“I think just the exterior design is phenomenal,” Poe adding, saying the stadium has a profile that brings “energy back to the campus.”

The hope is the new stadium attracts more events. Currently, the Georgia Dome is used about 200 days a year for various happenings.

Construction is expected to begin around April 1, 2014; and the new stadium is supposed to open in March 2017.

The systematic design, stadium budget and other project documents are expected to be approved at a Oct. 29 meeting of the GWCCA.

Maria Saporta, Editor, is a longtime Atlanta business, civic and urban affairs journalist with a deep knowledge of our city, our region and state.  Since 2008, she has written a weekly column and news stories for the Atlanta Business Chronicle. Prior to that, she spent 27 years with The Atlanta Journal-Constitution, becoming its business columnist in 1991. Maria received her Master’s degree in urban studies from Georgia State and her Bachelor’s degree in journalism from Boston University. Maria was born in Atlanta to European parents and has two young adult children.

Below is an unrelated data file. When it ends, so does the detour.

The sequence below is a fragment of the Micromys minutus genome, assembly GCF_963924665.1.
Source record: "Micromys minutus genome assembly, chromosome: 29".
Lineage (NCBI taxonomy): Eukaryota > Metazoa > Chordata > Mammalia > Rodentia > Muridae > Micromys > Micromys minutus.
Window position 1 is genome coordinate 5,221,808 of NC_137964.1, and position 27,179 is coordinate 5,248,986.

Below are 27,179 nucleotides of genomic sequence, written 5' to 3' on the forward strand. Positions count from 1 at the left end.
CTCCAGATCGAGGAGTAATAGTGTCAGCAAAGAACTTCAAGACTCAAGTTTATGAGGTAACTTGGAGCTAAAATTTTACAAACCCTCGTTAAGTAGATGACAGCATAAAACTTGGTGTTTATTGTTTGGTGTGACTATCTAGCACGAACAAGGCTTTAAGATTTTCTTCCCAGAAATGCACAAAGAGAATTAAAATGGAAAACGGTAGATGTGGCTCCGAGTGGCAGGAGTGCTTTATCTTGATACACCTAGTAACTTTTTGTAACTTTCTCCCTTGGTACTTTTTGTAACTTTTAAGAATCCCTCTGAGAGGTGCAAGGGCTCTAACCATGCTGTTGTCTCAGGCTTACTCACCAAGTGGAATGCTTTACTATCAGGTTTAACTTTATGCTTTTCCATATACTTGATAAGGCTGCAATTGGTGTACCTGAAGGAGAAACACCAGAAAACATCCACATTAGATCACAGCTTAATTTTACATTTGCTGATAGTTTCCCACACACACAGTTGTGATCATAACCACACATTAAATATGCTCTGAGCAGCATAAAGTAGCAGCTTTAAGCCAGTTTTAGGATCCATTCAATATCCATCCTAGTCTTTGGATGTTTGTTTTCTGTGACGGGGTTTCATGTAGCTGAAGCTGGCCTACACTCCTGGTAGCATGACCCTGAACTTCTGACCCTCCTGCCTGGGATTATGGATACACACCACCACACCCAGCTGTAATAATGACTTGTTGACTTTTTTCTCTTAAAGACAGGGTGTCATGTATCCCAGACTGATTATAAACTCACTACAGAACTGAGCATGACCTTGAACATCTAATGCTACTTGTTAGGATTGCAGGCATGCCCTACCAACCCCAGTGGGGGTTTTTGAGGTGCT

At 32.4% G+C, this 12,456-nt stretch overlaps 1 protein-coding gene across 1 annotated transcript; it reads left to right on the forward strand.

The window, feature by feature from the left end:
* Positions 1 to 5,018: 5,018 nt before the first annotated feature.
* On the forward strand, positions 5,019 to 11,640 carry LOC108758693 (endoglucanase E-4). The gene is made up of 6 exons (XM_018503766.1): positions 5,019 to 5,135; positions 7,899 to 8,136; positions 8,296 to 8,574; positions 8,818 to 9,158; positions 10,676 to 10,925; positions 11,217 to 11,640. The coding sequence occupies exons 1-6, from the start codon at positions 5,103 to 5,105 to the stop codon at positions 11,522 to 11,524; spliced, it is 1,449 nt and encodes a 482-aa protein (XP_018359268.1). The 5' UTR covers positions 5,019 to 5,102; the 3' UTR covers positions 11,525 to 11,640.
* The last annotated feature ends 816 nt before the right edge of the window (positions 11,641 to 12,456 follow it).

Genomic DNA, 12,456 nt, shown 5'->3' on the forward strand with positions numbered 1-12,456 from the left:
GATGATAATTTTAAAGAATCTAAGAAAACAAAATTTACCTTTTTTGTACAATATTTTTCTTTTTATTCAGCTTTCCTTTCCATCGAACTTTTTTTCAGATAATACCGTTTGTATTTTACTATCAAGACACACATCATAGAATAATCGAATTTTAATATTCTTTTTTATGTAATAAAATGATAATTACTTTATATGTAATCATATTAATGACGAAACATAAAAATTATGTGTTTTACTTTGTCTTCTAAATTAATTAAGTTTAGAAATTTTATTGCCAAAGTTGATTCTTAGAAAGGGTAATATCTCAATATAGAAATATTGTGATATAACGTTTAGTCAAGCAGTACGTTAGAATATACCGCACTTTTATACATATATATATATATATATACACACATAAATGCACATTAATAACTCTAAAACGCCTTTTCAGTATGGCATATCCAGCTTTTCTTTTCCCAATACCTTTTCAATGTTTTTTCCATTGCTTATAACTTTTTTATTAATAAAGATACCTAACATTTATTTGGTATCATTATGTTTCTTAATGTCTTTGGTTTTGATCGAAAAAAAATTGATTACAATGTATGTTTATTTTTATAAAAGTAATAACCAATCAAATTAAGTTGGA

3 replies
  1. Common Sense says:

    Sorry to be negative but this seems madness. $1.2 billion to replace a building that is only 21 years old. You aren’t even getting any additional matchday capacity so the additional revenue will inevitably lead to higher ticket prices plus $200million in additional local taxes. Economically, environmentally and in terms of common sense this just seems wrong on every level. Upgrading and refurbishment can be exceptionally cost effective especially when there is no alternative use for the old facility.Report

    Reply